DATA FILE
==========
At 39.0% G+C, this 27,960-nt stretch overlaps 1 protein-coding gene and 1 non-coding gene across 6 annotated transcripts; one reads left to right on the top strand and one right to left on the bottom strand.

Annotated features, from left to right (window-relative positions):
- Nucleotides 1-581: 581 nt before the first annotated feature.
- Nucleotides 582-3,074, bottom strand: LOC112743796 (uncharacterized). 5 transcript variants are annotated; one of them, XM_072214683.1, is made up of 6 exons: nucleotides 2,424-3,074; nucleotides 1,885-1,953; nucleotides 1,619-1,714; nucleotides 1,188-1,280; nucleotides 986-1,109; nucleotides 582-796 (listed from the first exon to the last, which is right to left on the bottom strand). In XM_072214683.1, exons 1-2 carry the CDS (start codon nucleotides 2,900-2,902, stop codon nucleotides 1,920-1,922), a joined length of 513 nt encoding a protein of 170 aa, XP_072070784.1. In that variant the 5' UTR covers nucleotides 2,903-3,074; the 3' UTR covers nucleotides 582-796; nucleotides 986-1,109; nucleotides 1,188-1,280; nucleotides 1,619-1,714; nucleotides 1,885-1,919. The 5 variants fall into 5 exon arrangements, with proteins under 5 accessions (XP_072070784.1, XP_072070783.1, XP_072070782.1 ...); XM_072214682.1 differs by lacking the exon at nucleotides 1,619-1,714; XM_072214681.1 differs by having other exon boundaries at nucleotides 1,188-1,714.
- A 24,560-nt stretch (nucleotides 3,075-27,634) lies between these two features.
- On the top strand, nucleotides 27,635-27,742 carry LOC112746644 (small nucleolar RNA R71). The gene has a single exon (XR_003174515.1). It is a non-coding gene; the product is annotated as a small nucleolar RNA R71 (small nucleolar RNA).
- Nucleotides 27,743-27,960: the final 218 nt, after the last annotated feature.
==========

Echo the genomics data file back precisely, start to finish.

At 39.0% G+C, this 27,960-nt stretch overlaps 1 protein-coding gene and 1 non-coding gene across 6 annotated transcripts; one reads left to right on the top strand and one right to left on the bottom strand.

Annotated features, from left to right (window-relative positions):
- Nucleotides 1-581: 581 nt before the first annotated feature.
- Nucleotides 582-3,074, bottom strand: LOC112743796 (uncharacterized). 5 transcript variants are annotated; one of them, XM_072214683.1, is made up of 6 exons: nucleotides 2,424-3,074; nucleotides 1,885-1,953; nucleotides 1,619-1,714; nucleotides 1,188-1,280; nucleotides 986-1,109; nucleotides 582-796 (listed from the first exon to the last, which is right to left on the bottom strand). In XM_072214683.1, exons 1-2 carry the CDS (start codon nucleotides 2,900-2,902, stop codon nucleotides 1,920-1,922), a joined length of 513 nt encoding a protein of 170 aa, XP_072070784.1. In that variant the 5' UTR covers nucleotides 2,903-3,074; the 3' UTR covers nucleotides 582-796; nucleotides 986-1,109; nucleotides 1,188-1,280; nucleotides 1,619-1,714; nucleotides 1,885-1,919. The 5 variants fall into 5 exon arrangements, with proteins under 5 accessions (XP_072070784.1, XP_072070783.1, XP_072070782.1 ...); XM_072214682.1 differs by lacking the exon at nucleotides 1,619-1,714; XM_072214681.1 differs by having other exon boundaries at nucleotides 1,188-1,714.
- A 24,560-nt stretch (nucleotides 3,075-27,634) lies between these two features.
- On the top strand, nucleotides 27,635-27,742 carry LOC112746644 (small nucleolar RNA R71). The gene has a single exon (XR_003174515.1). It is a non-coding gene; the product is annotated as a small nucleolar RNA R71 (small nucleolar RNA).
- Nucleotides 27,743-27,960: the final 218 nt, after the last annotated feature.